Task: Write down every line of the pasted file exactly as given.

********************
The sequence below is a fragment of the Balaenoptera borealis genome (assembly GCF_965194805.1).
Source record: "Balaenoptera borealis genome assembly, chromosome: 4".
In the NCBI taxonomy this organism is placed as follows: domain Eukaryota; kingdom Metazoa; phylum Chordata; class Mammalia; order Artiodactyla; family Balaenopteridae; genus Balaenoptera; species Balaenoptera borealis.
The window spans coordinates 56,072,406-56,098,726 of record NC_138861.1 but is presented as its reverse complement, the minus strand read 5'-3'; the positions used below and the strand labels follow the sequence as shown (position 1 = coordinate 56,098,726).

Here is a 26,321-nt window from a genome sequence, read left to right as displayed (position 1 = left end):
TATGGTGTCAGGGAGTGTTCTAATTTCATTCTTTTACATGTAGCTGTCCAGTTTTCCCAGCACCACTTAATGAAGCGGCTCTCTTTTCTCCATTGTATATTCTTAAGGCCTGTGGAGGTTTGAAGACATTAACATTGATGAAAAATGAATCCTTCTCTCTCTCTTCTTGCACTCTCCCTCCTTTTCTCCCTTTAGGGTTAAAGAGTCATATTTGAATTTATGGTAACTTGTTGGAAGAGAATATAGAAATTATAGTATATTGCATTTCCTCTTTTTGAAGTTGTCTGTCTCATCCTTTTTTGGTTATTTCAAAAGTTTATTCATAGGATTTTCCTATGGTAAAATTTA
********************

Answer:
The sequence below is a fragment of the Balaenoptera borealis genome (assembly GCF_965194805.1).
Source record: "Balaenoptera borealis genome assembly, chromosome: 4".
In the NCBI taxonomy this organism is placed as follows: domain Eukaryota; kingdom Metazoa; phylum Chordata; class Mammalia; order Artiodactyla; family Balaenopteridae; genus Balaenoptera; species Balaenoptera borealis.
The window spans coordinates 56,072,406-56,098,726 of record NC_138861.1 but is presented as its reverse complement, the minus strand read 5'-3'; the positions used below and the strand labels follow the sequence as shown (position 1 = coordinate 56,098,726).

Here is a 26,321-nt window from a genome sequence, read left to right as displayed (position 1 = left end):
TATGGTGTCAGGGAGTGTTCTAATTTCATTCTTTTACATGTAGCTGTCCAGTTTTCCCAGCACCACTTAATGAAGCGGCTCTCTTTTCTCCATTGTATATTCTTAAGGCCTGTGGAGGTTTGAAGACATTAACATTGATGAAAAATGAATCCTTCTCTCTCTCTTCTTGCACTCTCCCTCCTTTTCTCCCTTTAGGGTTAAAGAGTCATATTTGAATTTATGGTAACTTGTTGGAAGAGAATATAGAAATTATAGTATATTGCATTTCCTCTTTTTGAAGTTGTCTGTCTCATCCTTTTTTGGTTATTTCAAAAGTTTATTCATAGGATTTTCCTATGGTAAAATTTA